In Microsoft Windows platforms, a blue screen on a user's monitor indicates that something has gone seriously wrong with the system.
In Windows 2000, this screen is usually called a Stop screen, and it contains complex information that qualified support technicians can use to diagnose the problem.
A reboot might get the system going again, but the blue screen might reappear if the problem is not resolved. The problem causing the blue screen to appear can be either hardware-related or software-related, but the blue screen itself is generated by the operating system in response to the underlying problem.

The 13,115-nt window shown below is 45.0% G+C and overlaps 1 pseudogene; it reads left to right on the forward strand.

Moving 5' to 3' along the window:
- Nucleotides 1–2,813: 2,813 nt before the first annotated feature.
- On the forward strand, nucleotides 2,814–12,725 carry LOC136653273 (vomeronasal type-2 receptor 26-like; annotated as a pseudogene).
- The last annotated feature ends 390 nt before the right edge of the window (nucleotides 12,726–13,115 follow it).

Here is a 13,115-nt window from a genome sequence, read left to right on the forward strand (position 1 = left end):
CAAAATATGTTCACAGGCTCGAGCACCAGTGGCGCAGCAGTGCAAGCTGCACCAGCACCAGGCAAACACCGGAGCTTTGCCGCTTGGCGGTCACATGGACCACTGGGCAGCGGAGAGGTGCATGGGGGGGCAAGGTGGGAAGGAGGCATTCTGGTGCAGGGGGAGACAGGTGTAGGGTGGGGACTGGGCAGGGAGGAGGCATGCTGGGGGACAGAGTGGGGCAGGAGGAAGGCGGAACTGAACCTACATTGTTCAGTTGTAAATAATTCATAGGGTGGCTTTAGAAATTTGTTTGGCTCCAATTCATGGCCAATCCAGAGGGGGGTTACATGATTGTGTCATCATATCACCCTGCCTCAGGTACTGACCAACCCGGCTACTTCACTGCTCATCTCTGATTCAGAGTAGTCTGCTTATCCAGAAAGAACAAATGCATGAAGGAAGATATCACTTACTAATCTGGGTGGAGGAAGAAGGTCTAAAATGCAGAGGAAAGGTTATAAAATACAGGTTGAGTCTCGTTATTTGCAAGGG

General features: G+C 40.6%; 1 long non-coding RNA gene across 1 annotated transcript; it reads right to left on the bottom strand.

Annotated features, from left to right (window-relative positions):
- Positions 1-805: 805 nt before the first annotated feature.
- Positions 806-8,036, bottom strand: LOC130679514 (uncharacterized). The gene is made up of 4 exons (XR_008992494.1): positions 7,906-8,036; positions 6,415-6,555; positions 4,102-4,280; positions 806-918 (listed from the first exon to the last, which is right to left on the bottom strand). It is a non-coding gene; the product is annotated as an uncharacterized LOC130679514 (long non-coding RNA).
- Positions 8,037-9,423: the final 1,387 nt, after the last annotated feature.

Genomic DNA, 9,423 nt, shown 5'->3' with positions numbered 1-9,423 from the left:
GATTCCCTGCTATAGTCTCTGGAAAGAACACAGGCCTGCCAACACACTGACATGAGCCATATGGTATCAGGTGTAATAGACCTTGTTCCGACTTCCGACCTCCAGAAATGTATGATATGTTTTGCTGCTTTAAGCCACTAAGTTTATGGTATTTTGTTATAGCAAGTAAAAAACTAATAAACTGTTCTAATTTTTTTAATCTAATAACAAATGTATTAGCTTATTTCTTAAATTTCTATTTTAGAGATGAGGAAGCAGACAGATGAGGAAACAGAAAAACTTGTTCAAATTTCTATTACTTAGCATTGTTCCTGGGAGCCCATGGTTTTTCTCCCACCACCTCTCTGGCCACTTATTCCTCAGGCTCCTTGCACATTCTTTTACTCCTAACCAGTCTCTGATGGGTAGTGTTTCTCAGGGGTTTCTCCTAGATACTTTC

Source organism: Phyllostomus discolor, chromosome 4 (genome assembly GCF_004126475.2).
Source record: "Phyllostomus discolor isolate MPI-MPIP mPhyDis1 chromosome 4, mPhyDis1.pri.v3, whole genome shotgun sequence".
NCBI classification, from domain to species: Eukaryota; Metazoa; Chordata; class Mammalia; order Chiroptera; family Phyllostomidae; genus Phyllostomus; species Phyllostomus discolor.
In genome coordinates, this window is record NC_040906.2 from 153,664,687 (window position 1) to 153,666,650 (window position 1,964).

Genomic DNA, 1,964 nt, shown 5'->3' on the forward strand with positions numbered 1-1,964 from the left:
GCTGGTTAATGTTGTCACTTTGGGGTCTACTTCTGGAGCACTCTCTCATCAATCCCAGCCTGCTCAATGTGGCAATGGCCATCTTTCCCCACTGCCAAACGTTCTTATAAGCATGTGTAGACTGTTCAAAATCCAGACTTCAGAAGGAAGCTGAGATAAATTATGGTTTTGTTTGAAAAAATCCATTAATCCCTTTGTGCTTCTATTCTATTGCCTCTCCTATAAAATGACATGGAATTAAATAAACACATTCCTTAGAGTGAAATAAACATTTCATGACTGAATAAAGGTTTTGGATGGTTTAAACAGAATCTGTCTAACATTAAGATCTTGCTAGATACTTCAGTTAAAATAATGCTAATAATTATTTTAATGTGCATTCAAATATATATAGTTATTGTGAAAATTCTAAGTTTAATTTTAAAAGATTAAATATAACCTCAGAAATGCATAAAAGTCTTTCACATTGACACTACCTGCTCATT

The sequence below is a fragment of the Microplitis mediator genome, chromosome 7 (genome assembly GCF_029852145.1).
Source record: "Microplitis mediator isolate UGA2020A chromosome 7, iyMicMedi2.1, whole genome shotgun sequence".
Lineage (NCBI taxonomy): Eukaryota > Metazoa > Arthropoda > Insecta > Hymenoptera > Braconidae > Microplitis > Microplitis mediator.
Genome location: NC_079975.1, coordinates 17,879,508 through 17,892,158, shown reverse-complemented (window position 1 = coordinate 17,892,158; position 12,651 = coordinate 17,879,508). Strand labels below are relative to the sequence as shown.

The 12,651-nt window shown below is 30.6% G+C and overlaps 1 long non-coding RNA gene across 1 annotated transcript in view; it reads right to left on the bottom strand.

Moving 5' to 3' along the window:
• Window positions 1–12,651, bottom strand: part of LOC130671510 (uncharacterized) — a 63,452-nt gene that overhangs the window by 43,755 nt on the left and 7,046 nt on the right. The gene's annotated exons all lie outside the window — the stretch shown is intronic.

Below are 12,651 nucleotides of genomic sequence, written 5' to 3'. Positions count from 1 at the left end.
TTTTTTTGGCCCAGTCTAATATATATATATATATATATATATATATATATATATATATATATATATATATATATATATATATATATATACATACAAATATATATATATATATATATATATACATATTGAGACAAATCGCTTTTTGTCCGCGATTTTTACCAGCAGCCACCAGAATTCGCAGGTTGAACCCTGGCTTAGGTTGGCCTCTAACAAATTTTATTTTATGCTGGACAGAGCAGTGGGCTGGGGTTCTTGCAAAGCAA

In Windows 95 and Windows 98, the blue-colored screen normally appears when parity errors or memory violations occur. The Windows 98 blue screen requests that you either shut down the offending application or restart your system using Ctrl+Alt+Delete.
Parity errors can indicate that your system RAM has mismatched single inline memory modules (SIMMs) on your motherboard—for example, RAM with different speeds or a mix of parity and nonparity RAM. Also, systems from some manufacturers require special proprietary RAM in order to function. You should consult the documentation from your computer’s manufacturer or your RAM’s manufacturer to ensure that you have the correct type of RAM in each slot.